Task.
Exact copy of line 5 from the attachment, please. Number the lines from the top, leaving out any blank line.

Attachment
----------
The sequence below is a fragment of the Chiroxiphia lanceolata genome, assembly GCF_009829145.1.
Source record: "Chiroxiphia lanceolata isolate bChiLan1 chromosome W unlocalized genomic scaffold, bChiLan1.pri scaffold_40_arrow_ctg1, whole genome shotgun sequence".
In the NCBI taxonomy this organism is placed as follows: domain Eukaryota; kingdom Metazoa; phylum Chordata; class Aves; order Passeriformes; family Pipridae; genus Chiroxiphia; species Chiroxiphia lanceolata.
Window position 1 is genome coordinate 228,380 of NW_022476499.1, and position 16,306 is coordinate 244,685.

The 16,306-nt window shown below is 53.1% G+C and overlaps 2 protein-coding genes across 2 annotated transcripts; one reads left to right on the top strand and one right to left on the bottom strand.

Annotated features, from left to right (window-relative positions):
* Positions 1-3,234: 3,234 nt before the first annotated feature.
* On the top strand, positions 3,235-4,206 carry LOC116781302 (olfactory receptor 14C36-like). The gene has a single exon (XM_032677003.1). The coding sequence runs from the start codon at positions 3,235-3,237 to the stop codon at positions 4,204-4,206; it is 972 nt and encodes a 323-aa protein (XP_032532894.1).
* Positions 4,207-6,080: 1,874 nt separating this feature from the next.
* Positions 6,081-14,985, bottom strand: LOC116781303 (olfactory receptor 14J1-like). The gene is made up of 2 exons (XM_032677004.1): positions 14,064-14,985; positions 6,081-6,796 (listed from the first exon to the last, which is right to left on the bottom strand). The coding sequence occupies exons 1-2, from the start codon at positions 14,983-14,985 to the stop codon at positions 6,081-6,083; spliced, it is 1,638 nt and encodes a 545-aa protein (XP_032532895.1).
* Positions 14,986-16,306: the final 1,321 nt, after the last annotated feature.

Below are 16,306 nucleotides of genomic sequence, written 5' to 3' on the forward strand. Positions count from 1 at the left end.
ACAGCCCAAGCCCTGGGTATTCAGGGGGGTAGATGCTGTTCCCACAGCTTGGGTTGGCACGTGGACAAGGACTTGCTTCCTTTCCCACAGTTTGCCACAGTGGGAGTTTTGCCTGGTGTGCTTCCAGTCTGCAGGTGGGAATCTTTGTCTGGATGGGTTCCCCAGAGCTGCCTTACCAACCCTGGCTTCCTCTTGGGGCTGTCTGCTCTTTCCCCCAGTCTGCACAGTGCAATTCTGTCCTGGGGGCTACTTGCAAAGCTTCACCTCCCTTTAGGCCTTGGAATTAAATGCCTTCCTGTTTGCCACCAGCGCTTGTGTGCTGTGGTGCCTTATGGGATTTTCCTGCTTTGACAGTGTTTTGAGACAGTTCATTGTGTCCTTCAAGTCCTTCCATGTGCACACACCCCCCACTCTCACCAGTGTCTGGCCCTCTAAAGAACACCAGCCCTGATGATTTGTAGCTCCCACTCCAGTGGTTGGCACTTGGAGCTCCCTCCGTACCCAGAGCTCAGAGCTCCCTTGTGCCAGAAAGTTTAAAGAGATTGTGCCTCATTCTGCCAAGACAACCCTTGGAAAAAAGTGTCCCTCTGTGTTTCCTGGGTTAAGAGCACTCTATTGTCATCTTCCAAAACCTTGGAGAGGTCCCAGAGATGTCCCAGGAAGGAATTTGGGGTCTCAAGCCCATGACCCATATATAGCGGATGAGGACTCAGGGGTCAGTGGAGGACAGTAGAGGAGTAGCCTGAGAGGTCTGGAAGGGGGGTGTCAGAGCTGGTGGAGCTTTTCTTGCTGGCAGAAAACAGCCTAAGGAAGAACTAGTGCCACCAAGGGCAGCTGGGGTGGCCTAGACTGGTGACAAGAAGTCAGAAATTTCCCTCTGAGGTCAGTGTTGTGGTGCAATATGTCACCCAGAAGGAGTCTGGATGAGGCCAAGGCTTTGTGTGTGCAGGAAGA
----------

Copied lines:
The 16,306-nt window shown below is 53.1% G+C and overlaps 2 protein-coding genes across 2 annotated transcripts; one reads left to right on the top strand and one right to left on the bottom strand.